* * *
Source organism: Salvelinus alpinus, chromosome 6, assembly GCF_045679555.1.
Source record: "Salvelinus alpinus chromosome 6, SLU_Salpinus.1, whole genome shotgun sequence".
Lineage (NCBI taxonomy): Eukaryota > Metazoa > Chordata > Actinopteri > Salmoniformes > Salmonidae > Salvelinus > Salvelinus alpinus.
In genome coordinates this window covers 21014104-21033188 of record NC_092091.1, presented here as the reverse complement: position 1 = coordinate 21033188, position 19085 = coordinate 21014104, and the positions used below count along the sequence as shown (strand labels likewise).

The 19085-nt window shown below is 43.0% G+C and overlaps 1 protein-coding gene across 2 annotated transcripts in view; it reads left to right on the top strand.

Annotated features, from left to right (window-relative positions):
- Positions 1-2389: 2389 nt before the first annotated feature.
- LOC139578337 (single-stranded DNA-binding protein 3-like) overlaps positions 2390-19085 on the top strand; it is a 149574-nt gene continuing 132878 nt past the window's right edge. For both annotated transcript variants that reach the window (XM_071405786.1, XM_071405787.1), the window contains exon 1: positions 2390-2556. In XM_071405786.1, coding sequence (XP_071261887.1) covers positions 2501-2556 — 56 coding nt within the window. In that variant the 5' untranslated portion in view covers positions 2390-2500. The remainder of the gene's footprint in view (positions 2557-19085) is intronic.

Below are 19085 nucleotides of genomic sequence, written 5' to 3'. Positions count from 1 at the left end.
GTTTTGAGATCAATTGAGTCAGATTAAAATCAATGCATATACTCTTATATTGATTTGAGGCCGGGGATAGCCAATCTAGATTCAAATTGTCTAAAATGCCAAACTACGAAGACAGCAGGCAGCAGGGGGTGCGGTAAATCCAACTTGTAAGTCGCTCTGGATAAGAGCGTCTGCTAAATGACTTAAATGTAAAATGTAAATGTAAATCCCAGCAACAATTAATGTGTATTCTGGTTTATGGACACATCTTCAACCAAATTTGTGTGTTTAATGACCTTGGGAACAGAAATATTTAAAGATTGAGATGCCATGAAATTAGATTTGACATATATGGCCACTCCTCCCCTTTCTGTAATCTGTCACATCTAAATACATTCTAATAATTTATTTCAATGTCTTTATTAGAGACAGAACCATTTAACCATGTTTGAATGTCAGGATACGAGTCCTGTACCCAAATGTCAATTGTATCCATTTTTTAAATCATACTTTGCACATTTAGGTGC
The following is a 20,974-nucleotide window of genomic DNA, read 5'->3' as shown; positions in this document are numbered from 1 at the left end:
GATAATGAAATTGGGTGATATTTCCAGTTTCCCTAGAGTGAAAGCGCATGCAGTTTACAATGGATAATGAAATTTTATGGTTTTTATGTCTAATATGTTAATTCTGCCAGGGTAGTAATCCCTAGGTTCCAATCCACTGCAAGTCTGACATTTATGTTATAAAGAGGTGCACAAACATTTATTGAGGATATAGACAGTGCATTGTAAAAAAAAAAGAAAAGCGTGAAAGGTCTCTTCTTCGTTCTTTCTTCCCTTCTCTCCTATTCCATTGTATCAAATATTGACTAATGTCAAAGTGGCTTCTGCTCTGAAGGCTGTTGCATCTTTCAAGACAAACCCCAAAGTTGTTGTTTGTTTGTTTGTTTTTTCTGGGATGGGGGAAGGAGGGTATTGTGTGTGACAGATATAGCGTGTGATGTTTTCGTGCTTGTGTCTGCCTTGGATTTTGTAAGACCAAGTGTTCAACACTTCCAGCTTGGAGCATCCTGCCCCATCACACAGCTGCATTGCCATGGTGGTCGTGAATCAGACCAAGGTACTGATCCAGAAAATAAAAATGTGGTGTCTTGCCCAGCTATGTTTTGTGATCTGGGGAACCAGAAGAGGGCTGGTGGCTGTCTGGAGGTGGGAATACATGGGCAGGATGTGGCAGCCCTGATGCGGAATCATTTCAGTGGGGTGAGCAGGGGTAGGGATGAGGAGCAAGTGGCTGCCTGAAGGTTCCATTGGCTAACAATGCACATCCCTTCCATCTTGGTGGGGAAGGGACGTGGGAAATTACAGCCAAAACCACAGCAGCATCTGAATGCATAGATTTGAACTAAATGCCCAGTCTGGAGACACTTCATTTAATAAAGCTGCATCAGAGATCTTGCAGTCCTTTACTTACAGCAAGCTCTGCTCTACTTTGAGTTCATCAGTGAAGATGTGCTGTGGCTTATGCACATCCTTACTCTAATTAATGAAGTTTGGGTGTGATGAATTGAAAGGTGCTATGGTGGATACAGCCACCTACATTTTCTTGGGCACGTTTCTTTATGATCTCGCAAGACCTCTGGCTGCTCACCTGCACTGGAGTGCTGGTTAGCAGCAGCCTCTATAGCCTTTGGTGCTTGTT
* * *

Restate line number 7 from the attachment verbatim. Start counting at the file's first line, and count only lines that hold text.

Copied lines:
- Positions 1-2389: 2389 nt before the first annotated feature.